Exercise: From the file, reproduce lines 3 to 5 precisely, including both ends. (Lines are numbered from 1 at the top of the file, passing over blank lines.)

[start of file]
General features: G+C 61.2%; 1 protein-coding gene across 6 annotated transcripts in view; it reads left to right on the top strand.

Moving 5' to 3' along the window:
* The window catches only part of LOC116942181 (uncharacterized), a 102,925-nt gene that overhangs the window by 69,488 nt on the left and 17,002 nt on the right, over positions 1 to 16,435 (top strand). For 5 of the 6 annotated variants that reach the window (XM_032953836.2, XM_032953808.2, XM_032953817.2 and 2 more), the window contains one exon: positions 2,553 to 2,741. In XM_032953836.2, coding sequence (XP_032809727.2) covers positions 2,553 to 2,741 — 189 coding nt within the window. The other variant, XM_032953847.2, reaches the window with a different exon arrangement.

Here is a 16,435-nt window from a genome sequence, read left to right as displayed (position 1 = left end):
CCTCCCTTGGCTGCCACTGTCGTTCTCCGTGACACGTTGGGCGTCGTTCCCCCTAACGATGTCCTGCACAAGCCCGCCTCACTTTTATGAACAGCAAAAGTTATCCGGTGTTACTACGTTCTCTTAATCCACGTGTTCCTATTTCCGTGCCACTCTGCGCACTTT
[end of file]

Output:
* The window catches only part of LOC116942181 (uncharacterized), a 102,925-nt gene that overhangs the window by 69,488 nt on the left and 17,002 nt on the right, over positions 1 to 16,435 (top strand). For 5 of the 6 annotated variants that reach the window (XM_032953836.2, XM_032953808.2, XM_032953817.2 and 2 more), the window contains one exon: positions 2,553 to 2,741. In XM_032953836.2, coding sequence (XP_032809727.2) covers positions 2,553 to 2,741 — 189 coding nt within the window. The other variant, XM_032953847.2, reaches the window with a different exon arrangement.

Here is a 16,435-nt window from a genome sequence, read left to right as displayed (position 1 = left end):
CCTCCCTTGGCTGCCACTGTCGTTCTCCGTGACACGTTGGGCGTCGTTCCCCCTAACGATGTCCTGCACAAGCCCGCCTCACTTTTATGAACAGCAAAAGTTATCCGGTGTTACTACGTTCTCTTAATCCACGTGTTCCTATTTCCGTGCCACTCTGCGCACTTT